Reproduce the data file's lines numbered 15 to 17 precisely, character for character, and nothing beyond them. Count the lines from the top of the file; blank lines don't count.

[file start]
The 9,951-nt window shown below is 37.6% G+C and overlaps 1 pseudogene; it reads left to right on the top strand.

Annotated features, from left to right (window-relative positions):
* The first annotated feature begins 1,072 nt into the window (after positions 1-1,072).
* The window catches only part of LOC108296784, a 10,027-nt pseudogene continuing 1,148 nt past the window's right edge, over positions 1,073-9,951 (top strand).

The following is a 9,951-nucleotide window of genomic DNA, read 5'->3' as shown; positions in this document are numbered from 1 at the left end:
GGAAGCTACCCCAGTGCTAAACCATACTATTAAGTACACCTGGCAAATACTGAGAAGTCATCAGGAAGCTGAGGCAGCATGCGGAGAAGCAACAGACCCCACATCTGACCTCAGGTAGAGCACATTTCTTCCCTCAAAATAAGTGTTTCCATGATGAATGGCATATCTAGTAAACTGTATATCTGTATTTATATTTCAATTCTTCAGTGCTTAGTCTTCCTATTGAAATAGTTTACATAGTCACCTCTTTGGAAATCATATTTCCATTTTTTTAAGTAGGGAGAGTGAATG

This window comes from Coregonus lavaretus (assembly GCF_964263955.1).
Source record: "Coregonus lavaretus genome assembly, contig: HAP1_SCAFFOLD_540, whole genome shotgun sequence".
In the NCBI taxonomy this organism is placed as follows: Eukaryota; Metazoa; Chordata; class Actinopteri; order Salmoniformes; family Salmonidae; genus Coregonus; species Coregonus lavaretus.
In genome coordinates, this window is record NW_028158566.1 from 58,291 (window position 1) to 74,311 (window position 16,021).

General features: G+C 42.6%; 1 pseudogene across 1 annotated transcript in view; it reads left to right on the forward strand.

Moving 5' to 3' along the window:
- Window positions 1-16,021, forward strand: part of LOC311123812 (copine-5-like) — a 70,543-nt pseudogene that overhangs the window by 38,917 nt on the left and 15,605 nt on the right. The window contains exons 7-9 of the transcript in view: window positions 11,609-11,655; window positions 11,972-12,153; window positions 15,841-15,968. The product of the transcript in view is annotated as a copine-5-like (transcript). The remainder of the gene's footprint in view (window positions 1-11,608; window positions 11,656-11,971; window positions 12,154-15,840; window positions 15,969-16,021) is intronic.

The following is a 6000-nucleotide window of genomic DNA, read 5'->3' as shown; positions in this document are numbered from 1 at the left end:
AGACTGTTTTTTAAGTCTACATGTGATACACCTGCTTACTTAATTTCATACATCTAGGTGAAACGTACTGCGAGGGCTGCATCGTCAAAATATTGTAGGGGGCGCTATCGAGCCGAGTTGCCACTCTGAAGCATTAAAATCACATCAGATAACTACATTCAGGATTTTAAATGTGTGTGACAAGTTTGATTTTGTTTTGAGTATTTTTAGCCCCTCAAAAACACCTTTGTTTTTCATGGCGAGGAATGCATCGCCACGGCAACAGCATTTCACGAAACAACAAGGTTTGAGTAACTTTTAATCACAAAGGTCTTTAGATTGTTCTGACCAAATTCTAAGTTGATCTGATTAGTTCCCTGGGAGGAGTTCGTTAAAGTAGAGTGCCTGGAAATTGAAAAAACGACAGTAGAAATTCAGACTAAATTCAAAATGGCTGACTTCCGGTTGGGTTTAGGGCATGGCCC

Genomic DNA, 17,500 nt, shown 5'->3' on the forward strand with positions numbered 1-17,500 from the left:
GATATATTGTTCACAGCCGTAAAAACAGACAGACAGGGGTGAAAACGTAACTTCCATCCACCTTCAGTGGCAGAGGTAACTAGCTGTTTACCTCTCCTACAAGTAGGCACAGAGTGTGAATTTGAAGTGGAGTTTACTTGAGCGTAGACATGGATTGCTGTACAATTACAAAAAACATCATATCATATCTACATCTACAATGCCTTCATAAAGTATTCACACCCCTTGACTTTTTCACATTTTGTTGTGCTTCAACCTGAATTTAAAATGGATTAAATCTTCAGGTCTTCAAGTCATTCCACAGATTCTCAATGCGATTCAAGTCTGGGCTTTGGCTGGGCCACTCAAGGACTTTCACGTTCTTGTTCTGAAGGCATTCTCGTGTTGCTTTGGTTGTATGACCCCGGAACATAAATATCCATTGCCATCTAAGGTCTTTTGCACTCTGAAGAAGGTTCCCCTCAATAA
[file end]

AGACTGTTTTTTAAGTCTACATGTGATACACCTGCTTACTTAATTTCATACATCTAGGTGAAACGTACTGCGAGGGCTGCATCGTCAAAATATTGTAGGGGGCGCTATCGAGCCGAGTTGCCACTCTGAAGCATTAAAATCACATCAGATAACTACATTCAGGATTTTAAATGTGTGTGACAAGTTTGATTTTGTTTTGAGTATTTTTAGCCCCTCAAAAACACCTTTGTTTTTCATGGCGAGGAATGCATCGCCACGGCAACAGCATTTCACGAAACAACAAGGTTTGAGTAACTTTTAATCACAAAGGTCTTTAGATTGTTCTGACCAAATTCTAAGTTGATCTGATTAGTTCCCTGGGAGGAGTTCGTTAAAGTAGAGTGCCTGGAAATTGAAAAAACGACAGTAGAAATTCAGACTAAATTCAAAATGGCTGACTTCCGGTTGGGTTTAGGGCATGGCCC

Genomic DNA, 17,500 nt, shown 5'->3' on the forward strand with positions numbered 1-17,500 from the left:
GATATATTGTTCACAGCCGTAAAAACAGACAGACAGGGGTGAAAACGTAACTTCCATCCACCTTCAGTGGCAGAGGTAACTAGCTGTTTACCTCTCCTACAAGTAGGCACAGAGTGTGAATTTGAAGTGGAGTTTACTTGAGCGTAGACATGGATTGCTGTACAATTACAAAAAACATCATATCATATCTACATCTACAATGCCTTCATAAAGTATTCACACCCCTTGACTTTTTCACATTTTGTTGTGCTTCAACCTGAATTTAAAATGGATTAAATCTTCAGGTCTTCAAGTCATTCCACAGATTCTCAATGCGATTCAAGTCTGGGCTTTGGCTGGGCCACTCAAGGACTTTCACGTTCTTGTTCTGAAGGCATTCTCGTGTTGCTTTGGTTGTATGACCCCGGAACATAAATATCCATTGCCATCTAAGGTCTTTTGCACTCTGAAGAAGGTTCCCCTCAATAA